Sunday, August 21, 2011

Hands on Impressions: Ninja: Legend of the Scorpion Clan

One of the hot new games featured at AEG's booth this year was Ninja: Legend of the Scorpion Clan.  Set in the world of L5R, this is the first in what the company hopes to be a series of lighter L5R board games.  Their hope is to create more titles, pitting different clans against one another.  I was personally excited to try this as I have been interested in L5R culture, but found breaking into the card game challenging to say the least.  With the lack of a good set of rules, it appears that only those who have friends already fluent in the language of L5R can really learn the ins and outs of the popular trading card game.  This new set of board games is perfect for entering the samurai world of L5R. 

I unfortunately did not have the opportunity to sit and play Ninja at Gen Con, but I had obtained a copy for review and I finally got it to the table during a recent Friday game night.  That evening Rob, our in-house expert on all things L5R, and I sat down to see what this game was all about.  Ninja is centered around the Lion and Scorpion Clans (both of which are Rob's preferred Clans).  The board features a map of a castle in the heart of the Lion Clan provinces.  It is a beautiful board, but I wish the walls were a bit more defined.  They tend to blend in with the surroundings making it a little confusing when trying to locate the boundaries.

The game supports 2-4 players.  One or two players can play as the Samurai Guards who stand, alert, around the grounds of the castle.  The other one or two players take on the role of the intruders who move secretly around the board.  One player plays as a Ninja and the other as a Traitor amongst the Lion Clan.  In a two or three player game one player handles both traitors.

The traitors are given different secret objectives that they must complete in order to win the game.  These could be anything from destroy the supplies to kill the honored guests.  Each intruder must navigate across the board, undetected, to locate their goals.  To do this, they chart their moves secretly on a map hidden from view.  While moving and searching around the grounds, the guard player(s) are given clues as to the where-a-bouts of the intruders.  The faster the intruders move, the more easily they are heard and possibly discovered.  Through deduction, and the help of some cards, the guards attempt to locate the intruders and remove the threat.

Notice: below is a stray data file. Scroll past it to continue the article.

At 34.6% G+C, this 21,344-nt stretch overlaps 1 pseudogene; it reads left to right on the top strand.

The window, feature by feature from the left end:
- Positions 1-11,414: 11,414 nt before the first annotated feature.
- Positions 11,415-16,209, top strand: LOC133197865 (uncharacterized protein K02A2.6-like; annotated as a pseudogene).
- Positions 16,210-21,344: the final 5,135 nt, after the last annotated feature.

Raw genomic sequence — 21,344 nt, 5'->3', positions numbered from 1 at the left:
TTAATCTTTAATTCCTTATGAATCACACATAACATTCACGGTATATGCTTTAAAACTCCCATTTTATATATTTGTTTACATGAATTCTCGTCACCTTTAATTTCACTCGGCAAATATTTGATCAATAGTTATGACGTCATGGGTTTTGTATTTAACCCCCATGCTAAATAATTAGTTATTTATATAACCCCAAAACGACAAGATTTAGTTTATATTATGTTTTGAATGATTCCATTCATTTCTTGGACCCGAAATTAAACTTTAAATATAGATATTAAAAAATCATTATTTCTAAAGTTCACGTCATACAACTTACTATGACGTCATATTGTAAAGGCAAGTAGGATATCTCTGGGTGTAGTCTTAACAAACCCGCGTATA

The game suggests that play time is around an hour.  Do not expect this for your first game.  Like most games, expect to add at least an extra 1/2 hour, and in the case of our first game it was more like an extra hour.  We found the initial set up to be simple enough, but did have some trouble working out all the rules on our first run through.  We often found ourselves checking in with the rules for clarity and thought that some of the rules could have been clearer.  I do believe the game will run much quicker the next time we play though.  More in the realm of 60-75 minutes.

Despite the extra length of our initial game, I thought the game was enjoyable.  I am a fan of most deduction games and found great pleasure in sneaking around the board as a ninja.  Not so sure Rob was happy about the situation, though.  I lucked out and managed to find my two objectives rather quickly and escaped without a scratch by turn 11. Sorry Rob!  

Ninja: Legend of the Scorpion Clan is set to reach your FLGS this October and would be a great holiday gift for anyone who loves deduction games. A beautiful game with solid game play, this is sure to to bring a smile to any Ninja fan!  

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